5) My involvement with Fighter Command in 1940
The indoctrination that took place during the war affected everything we did. It was one thing to be bombarded in the newspapers with acceptable news, but even in peripheral things there was the subversive mind twisting of our young brains. On one hand the bad news was reported obliquely. “Bombing raids took place in several industrial centres in Britain overnight,” not telling us where, as though that was reassuring. At the same time advertising happily talked of winning through, we were urged to save for victory, dig for victory, and to be like Dad and keep Mum! The jungle telegraph however was quite effective, it took next to no time for the news of heavy raids on the cities of Southampton and Portsmouth to be passed word of mouth across the country and the bombing of London we knew about because Dad would tell us about it the evening after work or in the morning if he had been on fire watch duty the previous night.
One incident in our own family which brought the war very close to us was the tale of the egg. One poor chicken in our backyard run laid and enormous misshapen egg. This egg was raffled off to the neighbours and friends of the family and the proceeds were sent to the “Buy a Fighter fund” which many a local Council had organised. So our poor chicken unwittingly helped the war effort and contributed in some small part to the building of a Hurricane or a Spitfire fighter plane.
The elements are not conscious of the deeds of man and the summer of 1940 was a glorious one. For Britain however there was little joy, having had to endure a defeat of massive proportions when the allied forces finally came up against Hitler’s advancing armies and escape from them at Dunkirk. It was at this time however that Chamberlain the lame duck Prime Minister had been replaced by the far more dynamic and forceful Winston Churchill. As a peace time politician he was regarded somewhat as a renegade or a stirrer. In war it was essential that he was in control as he was clever enough and strong enough to see the whole situation and to take the unpalatable decisions when he had to. His fighting spirit, his rhetoric and charisma and his ability to inspire trust was what was needed when defeat seemed so close to the nation at that time.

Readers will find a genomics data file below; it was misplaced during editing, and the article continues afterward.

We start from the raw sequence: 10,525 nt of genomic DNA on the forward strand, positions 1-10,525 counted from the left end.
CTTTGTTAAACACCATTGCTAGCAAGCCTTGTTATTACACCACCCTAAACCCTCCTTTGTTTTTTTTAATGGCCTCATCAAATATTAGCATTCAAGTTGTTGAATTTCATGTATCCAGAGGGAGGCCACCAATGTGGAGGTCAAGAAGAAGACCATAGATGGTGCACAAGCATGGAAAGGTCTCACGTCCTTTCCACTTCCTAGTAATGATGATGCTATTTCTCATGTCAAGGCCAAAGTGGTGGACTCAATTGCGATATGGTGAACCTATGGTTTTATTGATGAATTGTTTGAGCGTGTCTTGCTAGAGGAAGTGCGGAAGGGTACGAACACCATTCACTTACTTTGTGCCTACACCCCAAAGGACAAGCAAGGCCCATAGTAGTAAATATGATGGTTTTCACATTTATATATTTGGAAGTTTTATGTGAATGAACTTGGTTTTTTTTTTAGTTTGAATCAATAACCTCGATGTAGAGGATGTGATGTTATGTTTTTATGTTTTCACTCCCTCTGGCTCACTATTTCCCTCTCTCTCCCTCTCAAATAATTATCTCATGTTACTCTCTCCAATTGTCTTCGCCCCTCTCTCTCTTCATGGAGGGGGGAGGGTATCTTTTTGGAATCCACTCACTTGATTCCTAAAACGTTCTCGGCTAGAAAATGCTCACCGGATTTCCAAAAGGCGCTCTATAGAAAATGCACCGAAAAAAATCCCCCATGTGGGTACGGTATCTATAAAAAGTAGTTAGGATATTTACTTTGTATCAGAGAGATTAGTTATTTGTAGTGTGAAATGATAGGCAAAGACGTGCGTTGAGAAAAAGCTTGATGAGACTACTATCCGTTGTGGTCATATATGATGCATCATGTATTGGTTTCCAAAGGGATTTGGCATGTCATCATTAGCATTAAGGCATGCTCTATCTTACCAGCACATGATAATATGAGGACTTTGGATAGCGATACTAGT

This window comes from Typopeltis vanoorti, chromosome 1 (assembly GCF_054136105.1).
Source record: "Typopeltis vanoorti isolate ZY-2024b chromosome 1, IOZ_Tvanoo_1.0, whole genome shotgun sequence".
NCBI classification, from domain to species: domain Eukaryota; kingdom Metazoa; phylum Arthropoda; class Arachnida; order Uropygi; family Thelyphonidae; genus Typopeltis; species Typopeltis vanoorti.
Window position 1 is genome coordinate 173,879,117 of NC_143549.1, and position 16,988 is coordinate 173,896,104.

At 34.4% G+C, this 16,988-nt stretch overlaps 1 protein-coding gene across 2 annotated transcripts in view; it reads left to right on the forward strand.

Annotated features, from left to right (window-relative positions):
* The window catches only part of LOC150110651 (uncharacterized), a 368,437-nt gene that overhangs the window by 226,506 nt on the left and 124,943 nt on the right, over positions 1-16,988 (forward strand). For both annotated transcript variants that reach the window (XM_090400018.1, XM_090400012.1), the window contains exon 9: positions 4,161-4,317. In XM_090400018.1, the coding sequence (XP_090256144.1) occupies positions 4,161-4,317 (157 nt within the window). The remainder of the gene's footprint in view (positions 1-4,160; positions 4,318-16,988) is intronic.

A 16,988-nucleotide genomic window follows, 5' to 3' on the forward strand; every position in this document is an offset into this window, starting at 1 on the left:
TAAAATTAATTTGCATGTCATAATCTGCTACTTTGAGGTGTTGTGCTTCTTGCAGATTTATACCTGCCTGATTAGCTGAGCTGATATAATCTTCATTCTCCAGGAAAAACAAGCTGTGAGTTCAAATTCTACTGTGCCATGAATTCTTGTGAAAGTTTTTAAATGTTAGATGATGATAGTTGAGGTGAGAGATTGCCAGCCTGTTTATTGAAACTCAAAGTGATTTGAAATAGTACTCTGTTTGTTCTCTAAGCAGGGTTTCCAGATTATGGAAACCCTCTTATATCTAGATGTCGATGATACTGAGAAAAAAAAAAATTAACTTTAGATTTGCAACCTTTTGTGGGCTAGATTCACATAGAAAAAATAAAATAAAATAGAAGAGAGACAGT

As that summer drew to a close the German Luftwaffe had for weeks been pounding the cities and industrial centres of Britain and our embattled fighter planes were being knocked out of the sky almost faster than they could be replaced, either by machines or manpower.
In September 1940 just before children returned to school for the new school year we made a trip down to a small village between Alton and Winchester, where a friend of my Father, Charlie Humphries had a small pub on the main road. This pub which was named an unlikely, “The Shant” was the place that I witnessed a dogfight between German and British fighter planes high above the rolling chalk downs of northern Hampshire. It was impossible to tell the planes apart as they were so high above us. Their tiny silhouettes and their vapour trails were all we could see. But it was there then on that hot summer afternoon in September that I too was part of the Battle of Britain.
It was fortunate then that our chicken had done her deed and the money contributed to the Fighter Fund had been put to good use. By the 15th September the major aerial dogfights were over, the Battle of Britain had been won. Winston Churchill talked later about how much was owed by so many to so few but our long suffering hen got not one word of praise.